Strategist Hits Out at Rivals on Euro Calls

It is tough being wrong in life, but even in our darkest hours there is a chance of things improving and you being proved right.

David Bloom is the global head of foreign exchange strategy at HSBC and earlier this year found himself going against the trend when the euro went into freefall. With other houses predicting parity for euro-dollar, Bloom refused to follow.

"We are predicting $1.35 for the end of this year and roughly the same for next year," Bloom told CNBC.

"We did trim it a bit because of the European crisis, but my view was that the dollar, things will turn, the dollar will come off a bit in the second half of the year," he said.

Other analysts predicted euro losses.

"We had some banks, I won't mention their names because it will cause me too much glee, who went from 1.55 to like 1.10, or parity," Bloom said.


"I just don't get that at all, I can't see how you can flip a forecast like that. They have taken their parity hats, put them in the cupboard now and will pretend they never had those forecasts at all," Bloom added.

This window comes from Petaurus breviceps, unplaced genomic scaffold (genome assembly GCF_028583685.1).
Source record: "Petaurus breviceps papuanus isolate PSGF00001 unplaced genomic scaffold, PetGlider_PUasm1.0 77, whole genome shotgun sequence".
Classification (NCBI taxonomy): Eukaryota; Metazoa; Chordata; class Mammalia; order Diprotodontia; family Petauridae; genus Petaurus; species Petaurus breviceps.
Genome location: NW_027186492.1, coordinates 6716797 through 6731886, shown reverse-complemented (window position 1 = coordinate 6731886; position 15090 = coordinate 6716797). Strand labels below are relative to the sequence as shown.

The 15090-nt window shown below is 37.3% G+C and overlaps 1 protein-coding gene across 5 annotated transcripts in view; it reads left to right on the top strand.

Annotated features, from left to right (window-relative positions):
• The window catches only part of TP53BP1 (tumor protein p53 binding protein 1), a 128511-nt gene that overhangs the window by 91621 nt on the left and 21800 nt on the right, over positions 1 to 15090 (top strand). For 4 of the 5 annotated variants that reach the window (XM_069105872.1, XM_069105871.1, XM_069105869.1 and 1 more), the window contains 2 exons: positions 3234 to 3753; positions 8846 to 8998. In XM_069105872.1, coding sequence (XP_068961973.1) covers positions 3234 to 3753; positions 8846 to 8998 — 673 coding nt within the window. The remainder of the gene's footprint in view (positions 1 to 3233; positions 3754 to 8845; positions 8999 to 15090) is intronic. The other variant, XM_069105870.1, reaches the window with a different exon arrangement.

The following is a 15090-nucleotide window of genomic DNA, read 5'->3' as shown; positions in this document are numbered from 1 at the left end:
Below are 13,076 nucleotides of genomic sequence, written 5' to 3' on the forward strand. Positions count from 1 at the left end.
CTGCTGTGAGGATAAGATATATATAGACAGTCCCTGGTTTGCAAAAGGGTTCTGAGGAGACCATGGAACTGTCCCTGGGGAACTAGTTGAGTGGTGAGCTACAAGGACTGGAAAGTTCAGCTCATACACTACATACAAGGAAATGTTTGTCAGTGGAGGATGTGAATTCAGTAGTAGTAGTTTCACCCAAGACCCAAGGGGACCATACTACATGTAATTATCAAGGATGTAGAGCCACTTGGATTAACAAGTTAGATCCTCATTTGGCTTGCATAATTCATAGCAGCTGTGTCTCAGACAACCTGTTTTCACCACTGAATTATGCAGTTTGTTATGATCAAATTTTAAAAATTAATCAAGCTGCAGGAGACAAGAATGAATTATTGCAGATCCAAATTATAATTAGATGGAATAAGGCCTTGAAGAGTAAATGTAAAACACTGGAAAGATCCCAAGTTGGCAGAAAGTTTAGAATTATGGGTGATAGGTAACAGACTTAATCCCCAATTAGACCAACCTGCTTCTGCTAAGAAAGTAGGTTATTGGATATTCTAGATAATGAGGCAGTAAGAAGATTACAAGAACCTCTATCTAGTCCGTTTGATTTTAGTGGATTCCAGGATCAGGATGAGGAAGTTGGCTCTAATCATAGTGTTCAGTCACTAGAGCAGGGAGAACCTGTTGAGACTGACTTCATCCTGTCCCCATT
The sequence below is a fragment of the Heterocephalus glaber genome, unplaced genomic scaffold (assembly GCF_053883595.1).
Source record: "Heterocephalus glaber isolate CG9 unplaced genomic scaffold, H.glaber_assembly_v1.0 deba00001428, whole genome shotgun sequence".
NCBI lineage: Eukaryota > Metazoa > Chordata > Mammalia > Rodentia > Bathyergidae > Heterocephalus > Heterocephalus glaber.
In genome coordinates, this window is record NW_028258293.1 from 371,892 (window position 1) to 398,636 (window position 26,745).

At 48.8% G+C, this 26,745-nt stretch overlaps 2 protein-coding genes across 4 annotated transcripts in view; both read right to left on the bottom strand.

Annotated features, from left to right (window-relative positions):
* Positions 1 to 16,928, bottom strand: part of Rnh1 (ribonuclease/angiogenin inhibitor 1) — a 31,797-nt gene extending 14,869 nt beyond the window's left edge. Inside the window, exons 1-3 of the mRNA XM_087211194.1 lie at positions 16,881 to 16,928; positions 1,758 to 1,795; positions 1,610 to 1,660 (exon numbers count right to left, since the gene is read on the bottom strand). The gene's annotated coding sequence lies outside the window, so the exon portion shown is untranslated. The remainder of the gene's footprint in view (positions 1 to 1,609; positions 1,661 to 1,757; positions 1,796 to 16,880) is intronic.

He came in for criticism when the euro was in freefall and is not shy of pointing the finger back at some of his rivals.

"I wouldn't be surprised if all those that were swung wildly by the market, with no integrity, just push their forecasts back up again. I suffered the pain, it's their turn now," Bloom said.

But surely views need to change as facts change?

"Facts change every day, markets go up and down. You have to have a fundamental belief and that is the belief that you have and you hold on to it" says Bloom.

Bloom once told CNBC he would eat his hat if sterling hit $2 versus the greenback - and did so when he got it wrong. Admittedly, it was a nice cake baked to look like a hat, but he stood by his call and publicly took the heat when he got it wrong.

"If it is wrong, you are wrong. You can't keep changing your view for whatever facts change that day and hope to have integrity at the end of the year, because what happens at the end of the year is that people don't even know what you are thinking anymore," he said.

"So if euro/dollar is at 1.35, I'll be right and if it's not, I'll be wrong. If the clock stops at 12 o'clock I'm your man," Bloom said.